But when this is reported to Philodamus, although he was ignorant what great misfortune was at that moment being contrived for him and for his children, still he comes to him,—represents to him that that is not his office,—that when it was his turn to receive guests, he was accustomed to receive the praetors and consuls themselves, and not the attendants of lieutenants. Verres, as he was hurried on by that one desire alone, disregarded all his demands and allegations, and ordered Rubrius to be introduced by force into the house of a man who had a right to refuse him admittance.
This text is part of:
Table of Contents:
The first oration against Verres.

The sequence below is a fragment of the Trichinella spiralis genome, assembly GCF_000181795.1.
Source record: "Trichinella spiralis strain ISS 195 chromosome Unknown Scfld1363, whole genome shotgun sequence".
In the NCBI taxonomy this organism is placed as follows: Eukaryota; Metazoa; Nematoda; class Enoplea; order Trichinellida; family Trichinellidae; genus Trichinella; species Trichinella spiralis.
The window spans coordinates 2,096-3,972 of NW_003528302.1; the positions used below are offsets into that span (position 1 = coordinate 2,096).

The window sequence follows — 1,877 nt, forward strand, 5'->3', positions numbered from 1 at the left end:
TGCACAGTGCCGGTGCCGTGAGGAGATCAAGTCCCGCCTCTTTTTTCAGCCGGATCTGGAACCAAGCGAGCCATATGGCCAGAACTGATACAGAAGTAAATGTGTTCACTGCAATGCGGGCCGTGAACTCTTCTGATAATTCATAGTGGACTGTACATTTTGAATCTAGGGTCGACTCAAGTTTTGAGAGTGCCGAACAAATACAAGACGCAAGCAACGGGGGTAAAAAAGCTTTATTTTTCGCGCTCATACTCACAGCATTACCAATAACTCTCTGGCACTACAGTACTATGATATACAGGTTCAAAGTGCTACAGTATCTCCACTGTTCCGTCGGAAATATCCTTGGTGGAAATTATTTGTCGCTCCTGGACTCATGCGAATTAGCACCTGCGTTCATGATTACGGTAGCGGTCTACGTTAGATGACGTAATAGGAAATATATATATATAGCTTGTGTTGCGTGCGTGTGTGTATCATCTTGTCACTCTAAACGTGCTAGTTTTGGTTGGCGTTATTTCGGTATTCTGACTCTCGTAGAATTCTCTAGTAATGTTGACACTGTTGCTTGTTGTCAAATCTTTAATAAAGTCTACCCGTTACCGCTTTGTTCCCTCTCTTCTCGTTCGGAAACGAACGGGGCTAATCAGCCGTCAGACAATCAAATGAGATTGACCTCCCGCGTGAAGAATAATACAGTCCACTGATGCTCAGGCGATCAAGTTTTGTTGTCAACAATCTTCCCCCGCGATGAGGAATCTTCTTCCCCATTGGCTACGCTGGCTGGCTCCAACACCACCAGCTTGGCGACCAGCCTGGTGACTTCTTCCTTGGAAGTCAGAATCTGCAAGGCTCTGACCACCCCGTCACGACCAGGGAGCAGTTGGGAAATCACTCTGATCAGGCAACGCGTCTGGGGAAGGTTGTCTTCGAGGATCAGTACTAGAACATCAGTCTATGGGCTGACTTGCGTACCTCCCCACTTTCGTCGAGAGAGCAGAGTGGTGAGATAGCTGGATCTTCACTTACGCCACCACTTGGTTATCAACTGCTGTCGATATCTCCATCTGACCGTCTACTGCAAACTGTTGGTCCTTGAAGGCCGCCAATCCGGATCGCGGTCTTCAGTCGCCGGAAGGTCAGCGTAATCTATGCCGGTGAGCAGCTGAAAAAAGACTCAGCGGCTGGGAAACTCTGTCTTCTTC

THE FIRST BOOK OF THE SECOND PLEADING AGAINST CAIUS VERRES.
THE SECOND BOOK OF THE SECOND PLEADING AGAINST CAIUS VERRES.
THE THIRD BOOK OF THE SECOND PLEADING IN THE ACCUSATION AGAINST CAIUS VERRES.
THE FOURTH BOOK OF THE SECOND PLEADING IN THE PROSECUTION OF VERRES.
The Fifth Book of the Second Pleading in the Prosecution against Verres.
This work is licensed under a Creative Commons Attribution-ShareAlike 3.0 United States License.
An XML version of this text is available for download, with the additional restriction that you offer Perseus any modifications you make. Perseus provides credit for all accepted changes, storing new additions in a versioning system.